The Sustainable Development Goals in Guyana
The Sustainable Development Goals are a global call to action to end poverty, protect the earth's environment, and ensure that people everywhere can enjoy peace and prosperity. Kindly note that the data visualizations show an aggregate of the Caribbean. To view the disaggregated data for Guyana, please select it from the dropdown menu.
09 October 2021
Medical equipment provided by UNOPS and the Government of Japan to suppport care of COVID-19 patients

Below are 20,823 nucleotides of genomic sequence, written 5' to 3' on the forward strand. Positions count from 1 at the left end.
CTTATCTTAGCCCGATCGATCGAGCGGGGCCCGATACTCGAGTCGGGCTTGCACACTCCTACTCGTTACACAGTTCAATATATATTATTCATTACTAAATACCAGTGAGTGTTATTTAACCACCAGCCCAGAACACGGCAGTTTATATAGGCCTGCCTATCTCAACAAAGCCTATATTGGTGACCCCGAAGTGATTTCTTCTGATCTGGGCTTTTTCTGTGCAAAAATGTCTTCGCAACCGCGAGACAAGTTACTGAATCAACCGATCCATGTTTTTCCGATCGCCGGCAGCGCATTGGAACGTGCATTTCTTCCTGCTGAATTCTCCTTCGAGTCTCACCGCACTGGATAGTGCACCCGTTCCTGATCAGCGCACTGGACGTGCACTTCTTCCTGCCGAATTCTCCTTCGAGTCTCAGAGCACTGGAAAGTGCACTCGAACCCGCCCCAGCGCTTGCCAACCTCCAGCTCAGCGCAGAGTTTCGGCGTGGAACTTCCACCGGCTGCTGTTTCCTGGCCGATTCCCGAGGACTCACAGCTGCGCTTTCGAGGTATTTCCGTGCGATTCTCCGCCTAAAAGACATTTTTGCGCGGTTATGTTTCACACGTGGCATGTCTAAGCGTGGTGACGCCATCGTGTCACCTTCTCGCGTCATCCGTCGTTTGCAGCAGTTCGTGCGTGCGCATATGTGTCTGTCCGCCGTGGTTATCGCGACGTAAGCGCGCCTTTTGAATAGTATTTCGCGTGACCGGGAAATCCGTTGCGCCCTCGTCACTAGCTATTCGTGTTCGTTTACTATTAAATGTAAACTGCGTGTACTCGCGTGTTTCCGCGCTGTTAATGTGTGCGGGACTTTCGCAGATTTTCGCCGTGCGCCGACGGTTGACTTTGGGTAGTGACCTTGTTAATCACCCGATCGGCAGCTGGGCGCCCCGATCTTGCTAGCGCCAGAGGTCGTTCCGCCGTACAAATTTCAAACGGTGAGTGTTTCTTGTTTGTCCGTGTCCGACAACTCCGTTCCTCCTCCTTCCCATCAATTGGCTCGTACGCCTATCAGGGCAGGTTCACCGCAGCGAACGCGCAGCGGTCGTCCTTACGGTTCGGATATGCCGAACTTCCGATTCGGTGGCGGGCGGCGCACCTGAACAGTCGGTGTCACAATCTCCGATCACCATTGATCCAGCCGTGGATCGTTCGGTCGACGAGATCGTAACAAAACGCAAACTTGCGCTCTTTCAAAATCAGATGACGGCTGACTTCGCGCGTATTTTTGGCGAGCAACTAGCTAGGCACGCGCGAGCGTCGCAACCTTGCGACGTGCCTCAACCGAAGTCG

Six months after the signing of the agreement between UNOPS and the Government of Japan; Guyana became the first country to receive medical equipment as part of the “Project for Enhancing the Healthcare System through the Provision of Medical Equipment” which includes four Caribbean countries as beneficiaries: Belize, Guyana, Suriname and Trinidad & Tobago . This project is funded by the Government of Japan and managed by the United Nations Office for Project Services (UNOPS), with a total budget of USD 4.8 million. This first delivery of equipment consists of four portable ultrasound scanning systems, which will help Guyana's hospitals render necessary care to COVID-19 patients. “The Government of Japan is pleased to be able to support Guyana’s public health system through the provision of this equipment in collaboration with UNOPS, and welcomes this project as an opportunity to further strengthen the existing bonds of friendship and cooperation enjoyed between our two countries,” said His Excellency Hon. Ambassador of Japan to the Republic of Trinidad & Tobago, Tatsuo Hirayama. The remaining medical equipment, which will complete the donation to Guyana (autoclaves, oximeters, ambulances, diagnostic imaging mobile, ECG recorders and additional probes) is expected to arrive in Guyana between October and November, 2021. “The Government of the Cooperative Republic of Guyana is honored to be chosen to participate in this initiative and commends the Government of Japan for its leadership and vision in realizing this offer. The COVID-19 Pandemic has undermined our nation’s health and has placed enormous pressure on both the public and health care systems in Guyana. Due to the delta variant, we have recorded an upsurge in our daily active cases and the number of deaths than the previous months. This donation through the Government of Japan is very timely and will definitely increase our current capacity at a national and regional level. As the Minister of Health, I remain thankful to Japan’s Ambassador and the Director of UNOPS for their continued support to our nation as we continue to fight this dreadful disease” stated The Honourable Dr. Frank Anthony, Minister of Health of Guyana. In the coming months, more than 40 different types of medical equipment will continue to arrive in four countries, according to the requests made by the health authorities of each country. “This project is managed by UNOPS in a comprehensive manner, safeguarding the procurement and delivery process while strictly adhering to the requirements of the health authorities of Guyana as well as of each of the beneficiary countries; hence ensuring the highest quality, transparency and performance of the economic resources provided by the Government of Japan, to leave no one behind, in full alignment with the principles of fair public management,” explained Mr. Alejandro Rossi, Director of the UNOPS Multi-Country Office for the English & Dutch Caribbean, Costa Rica and Panamá.